Varieties of Indigeneity in the Americas

Edward Telles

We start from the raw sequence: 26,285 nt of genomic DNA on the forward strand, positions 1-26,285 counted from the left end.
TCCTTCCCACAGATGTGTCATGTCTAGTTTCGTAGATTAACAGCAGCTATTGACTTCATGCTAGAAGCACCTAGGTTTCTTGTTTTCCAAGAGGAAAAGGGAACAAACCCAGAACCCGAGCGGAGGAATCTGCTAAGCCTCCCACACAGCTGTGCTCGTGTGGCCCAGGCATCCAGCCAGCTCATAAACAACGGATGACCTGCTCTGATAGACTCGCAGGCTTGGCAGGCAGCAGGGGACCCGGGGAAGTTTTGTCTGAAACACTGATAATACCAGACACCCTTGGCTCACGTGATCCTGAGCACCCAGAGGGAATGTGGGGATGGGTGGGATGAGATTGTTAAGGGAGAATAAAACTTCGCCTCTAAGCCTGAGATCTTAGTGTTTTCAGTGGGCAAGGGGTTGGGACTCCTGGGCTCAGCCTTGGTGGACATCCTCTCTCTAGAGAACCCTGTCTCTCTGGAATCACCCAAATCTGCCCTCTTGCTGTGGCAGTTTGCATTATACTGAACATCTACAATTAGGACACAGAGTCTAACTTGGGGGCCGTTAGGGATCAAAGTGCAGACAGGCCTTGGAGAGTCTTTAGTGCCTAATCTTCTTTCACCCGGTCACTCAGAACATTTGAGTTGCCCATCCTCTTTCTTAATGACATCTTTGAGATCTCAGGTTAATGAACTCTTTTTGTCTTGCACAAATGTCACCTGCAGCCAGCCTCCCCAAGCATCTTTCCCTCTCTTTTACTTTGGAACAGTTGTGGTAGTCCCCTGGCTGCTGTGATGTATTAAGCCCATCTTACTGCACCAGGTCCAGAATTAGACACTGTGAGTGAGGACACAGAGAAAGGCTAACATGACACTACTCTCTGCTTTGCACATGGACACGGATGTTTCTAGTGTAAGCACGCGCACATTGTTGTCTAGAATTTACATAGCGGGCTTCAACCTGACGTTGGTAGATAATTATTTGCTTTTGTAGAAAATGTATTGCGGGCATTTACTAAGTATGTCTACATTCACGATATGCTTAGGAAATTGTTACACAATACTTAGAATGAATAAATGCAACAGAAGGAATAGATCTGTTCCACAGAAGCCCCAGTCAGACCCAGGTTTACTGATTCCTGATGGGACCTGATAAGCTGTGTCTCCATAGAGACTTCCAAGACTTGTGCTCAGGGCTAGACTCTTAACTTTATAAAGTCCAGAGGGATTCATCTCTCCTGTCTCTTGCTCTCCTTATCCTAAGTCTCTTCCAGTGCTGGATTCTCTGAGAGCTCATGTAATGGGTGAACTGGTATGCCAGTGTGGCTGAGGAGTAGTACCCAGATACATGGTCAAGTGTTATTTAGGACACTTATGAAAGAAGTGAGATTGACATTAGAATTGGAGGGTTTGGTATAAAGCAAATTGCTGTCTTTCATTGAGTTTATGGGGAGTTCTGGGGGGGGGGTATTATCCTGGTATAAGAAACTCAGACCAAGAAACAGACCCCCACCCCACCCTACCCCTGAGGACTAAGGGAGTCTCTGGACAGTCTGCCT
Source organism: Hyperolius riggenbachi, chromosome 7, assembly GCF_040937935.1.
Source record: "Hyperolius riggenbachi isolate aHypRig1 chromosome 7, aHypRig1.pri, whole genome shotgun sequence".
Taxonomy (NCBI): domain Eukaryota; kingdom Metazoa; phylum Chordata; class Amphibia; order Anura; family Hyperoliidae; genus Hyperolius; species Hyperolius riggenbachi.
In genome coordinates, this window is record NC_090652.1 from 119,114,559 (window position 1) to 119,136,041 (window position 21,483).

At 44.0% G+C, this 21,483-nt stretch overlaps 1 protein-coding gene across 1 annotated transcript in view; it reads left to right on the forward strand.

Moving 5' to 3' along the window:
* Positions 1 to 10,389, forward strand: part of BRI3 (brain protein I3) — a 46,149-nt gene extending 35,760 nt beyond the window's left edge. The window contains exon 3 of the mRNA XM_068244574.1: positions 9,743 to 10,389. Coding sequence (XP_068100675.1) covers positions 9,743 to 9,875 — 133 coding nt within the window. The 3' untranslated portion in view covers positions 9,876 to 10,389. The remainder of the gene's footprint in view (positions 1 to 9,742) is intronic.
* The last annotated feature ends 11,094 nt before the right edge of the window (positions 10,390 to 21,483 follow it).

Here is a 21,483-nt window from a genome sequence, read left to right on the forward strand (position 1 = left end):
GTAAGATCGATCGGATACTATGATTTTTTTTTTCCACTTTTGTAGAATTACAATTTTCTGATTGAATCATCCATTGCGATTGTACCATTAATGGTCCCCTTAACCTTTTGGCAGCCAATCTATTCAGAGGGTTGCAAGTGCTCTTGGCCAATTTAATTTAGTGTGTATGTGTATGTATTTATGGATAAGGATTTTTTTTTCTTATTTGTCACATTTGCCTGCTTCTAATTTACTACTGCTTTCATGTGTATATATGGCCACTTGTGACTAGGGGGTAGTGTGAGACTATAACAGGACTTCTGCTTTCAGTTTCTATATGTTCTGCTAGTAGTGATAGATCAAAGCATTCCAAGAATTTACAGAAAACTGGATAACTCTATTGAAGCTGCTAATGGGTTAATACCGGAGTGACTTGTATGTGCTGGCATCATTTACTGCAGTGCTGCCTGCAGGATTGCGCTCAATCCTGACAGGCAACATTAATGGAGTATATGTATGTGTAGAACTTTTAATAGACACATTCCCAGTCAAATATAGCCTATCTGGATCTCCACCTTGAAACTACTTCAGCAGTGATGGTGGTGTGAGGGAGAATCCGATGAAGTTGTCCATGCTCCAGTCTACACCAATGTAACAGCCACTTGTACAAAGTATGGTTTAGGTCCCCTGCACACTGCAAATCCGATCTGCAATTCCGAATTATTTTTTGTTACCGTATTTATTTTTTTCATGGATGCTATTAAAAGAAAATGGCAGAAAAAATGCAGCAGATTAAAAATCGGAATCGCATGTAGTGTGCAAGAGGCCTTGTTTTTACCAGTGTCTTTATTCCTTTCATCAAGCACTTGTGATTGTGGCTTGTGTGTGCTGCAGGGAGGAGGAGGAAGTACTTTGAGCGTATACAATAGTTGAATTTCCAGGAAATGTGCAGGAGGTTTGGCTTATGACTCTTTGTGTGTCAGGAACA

We examine sources of indigenous identity in the two countries with the largest indigenous populations in the Western Hemisphere—Mexico and Peru. We find that the size of the indigenous population varies dramatically depending on the measure of indigeneity used, and that using multiple measures captures distinct modes of indigeneity. Using latent class analysis, we find that contemporary indigenous classification clusters around four types, which we characterize as Traditional Indians, Indigenous Mestizos, New Indians, and Non-Indigenous. Traditional Indians tend to be indigenous on virtually all indicators, and they are especially poor, dark, and rural. Indigenous Mestizos tend to speak an indigenous language, but self-identification as indigenous is tenuous. New Indians assert an indigenous identity despite their frequent lack of linguistic knowledge and close indigenous ancestry, and they are as urban, educated, and light-skinned as the Non-Indigenous. The analysis addresses sociological concepts of ethnic boundaries, assimilation, mestizaje, and symbolic ethnicity and discusses the implications of distinct modes of indigenous ethnicity.